February 28 seems like a long time ago - four weeks in the COVID era seems like four years in regular time.
Recall that on February 28, 2020, CMS announced it would be undertaking an NCD this year on the Epigenomics Epi proColon blood-based colon cancer screening test. The test was FDA PMA approved in 2016, and the NCD opening request letter was filed by Epigenomics in April 2019. (However, investor calls of the publicly-held company show it was negotiating with CMS well before 2019).
The NCD opening followed fairly quickly after a favorable health economics study in December 2020 - press here, article by D'Andrea et al. here.
My original blog is here. The CMS webpage is here. The CMS comments page is here - see the orange box that says, "COMMENT." There were 38 comments through March 24. Often, commenters show up on the last day - submit your comment by March 29.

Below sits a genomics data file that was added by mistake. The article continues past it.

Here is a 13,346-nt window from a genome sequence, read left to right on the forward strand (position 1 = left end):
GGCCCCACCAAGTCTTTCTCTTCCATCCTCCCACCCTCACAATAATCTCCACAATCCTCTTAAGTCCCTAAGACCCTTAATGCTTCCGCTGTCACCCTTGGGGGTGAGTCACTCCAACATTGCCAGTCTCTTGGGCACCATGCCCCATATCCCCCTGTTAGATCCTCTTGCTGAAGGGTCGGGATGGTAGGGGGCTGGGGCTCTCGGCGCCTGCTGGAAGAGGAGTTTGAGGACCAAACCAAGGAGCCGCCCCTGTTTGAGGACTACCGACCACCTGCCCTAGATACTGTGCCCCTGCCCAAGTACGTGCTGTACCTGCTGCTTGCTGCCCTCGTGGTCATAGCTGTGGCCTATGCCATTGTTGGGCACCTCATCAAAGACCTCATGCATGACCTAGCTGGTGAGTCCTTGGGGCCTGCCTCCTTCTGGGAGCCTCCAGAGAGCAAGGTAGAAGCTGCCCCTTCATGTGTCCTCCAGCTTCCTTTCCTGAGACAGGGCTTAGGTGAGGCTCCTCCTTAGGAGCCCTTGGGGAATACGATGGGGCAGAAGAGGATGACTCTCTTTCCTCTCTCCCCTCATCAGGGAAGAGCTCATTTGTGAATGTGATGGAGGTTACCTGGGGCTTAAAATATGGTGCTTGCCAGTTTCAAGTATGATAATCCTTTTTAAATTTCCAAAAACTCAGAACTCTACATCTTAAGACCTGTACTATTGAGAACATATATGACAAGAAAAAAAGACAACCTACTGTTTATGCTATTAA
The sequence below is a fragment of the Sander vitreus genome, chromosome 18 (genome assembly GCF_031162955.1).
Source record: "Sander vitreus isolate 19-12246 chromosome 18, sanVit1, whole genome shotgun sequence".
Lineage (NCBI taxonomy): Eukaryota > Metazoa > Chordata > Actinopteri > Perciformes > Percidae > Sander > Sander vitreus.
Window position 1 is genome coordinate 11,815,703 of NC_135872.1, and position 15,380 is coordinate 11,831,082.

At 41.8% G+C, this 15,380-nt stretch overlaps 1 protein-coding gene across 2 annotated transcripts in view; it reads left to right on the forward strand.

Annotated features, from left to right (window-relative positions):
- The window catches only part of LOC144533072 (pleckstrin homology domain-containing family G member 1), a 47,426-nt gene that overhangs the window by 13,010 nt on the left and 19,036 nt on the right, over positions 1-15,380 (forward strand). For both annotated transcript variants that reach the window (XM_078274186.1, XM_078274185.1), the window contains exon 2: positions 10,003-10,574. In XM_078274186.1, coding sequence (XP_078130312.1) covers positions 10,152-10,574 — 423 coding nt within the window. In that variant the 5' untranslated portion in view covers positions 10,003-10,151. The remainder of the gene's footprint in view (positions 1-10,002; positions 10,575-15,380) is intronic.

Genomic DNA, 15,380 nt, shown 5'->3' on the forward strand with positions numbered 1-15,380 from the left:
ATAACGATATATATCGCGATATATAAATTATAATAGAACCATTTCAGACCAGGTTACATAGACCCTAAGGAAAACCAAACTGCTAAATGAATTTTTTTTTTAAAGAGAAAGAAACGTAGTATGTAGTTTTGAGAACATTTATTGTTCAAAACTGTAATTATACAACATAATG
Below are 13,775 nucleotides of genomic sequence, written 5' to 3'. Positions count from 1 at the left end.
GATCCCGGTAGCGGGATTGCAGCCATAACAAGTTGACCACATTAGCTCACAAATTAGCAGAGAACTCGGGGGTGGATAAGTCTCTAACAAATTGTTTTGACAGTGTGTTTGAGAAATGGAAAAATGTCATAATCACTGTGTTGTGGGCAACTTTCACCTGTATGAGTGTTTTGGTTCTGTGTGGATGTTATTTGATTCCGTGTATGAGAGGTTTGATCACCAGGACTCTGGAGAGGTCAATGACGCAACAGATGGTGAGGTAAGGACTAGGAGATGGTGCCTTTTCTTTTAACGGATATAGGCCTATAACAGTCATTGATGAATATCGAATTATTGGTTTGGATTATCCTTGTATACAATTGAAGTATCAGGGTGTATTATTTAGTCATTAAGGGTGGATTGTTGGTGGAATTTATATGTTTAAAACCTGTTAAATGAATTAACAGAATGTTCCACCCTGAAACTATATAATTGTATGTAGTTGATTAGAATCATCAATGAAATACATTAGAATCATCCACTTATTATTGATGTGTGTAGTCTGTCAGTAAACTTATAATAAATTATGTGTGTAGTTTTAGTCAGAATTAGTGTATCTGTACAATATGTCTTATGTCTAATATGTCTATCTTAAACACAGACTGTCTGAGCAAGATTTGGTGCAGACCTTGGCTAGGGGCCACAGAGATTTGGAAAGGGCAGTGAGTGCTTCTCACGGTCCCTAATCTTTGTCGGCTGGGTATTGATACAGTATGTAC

Epigenomics has the first FDA-approved blood test for colorectal cancer screening. Multiple other companies have announced they are developing tests in this category.
Note that CMS views colorectal cancer screen by stool or blood as an intermediate test is is concerned whether the patient is "lost to followup" when positive and never gets a colonoscopy. (An earlier lost-to-followup step is never turning in the blood or fecal test material itself). The D'Andrea modeling study focuses on this.
In other news, in 2019, recall a CMS-sponsored study was highly critical of the covered stool nucleic acid test Cologuard, which is circa $500 per test (Naber et al., PLOS, 2019). Exact Sciences has market cap of about $9B, 2019 revenue around $800M, 2019 operating loss around $200M. In 2018, The Exact Sciences Cologuard test was about 20% of Medicare's $1B in molecular spending, the highest paid single test.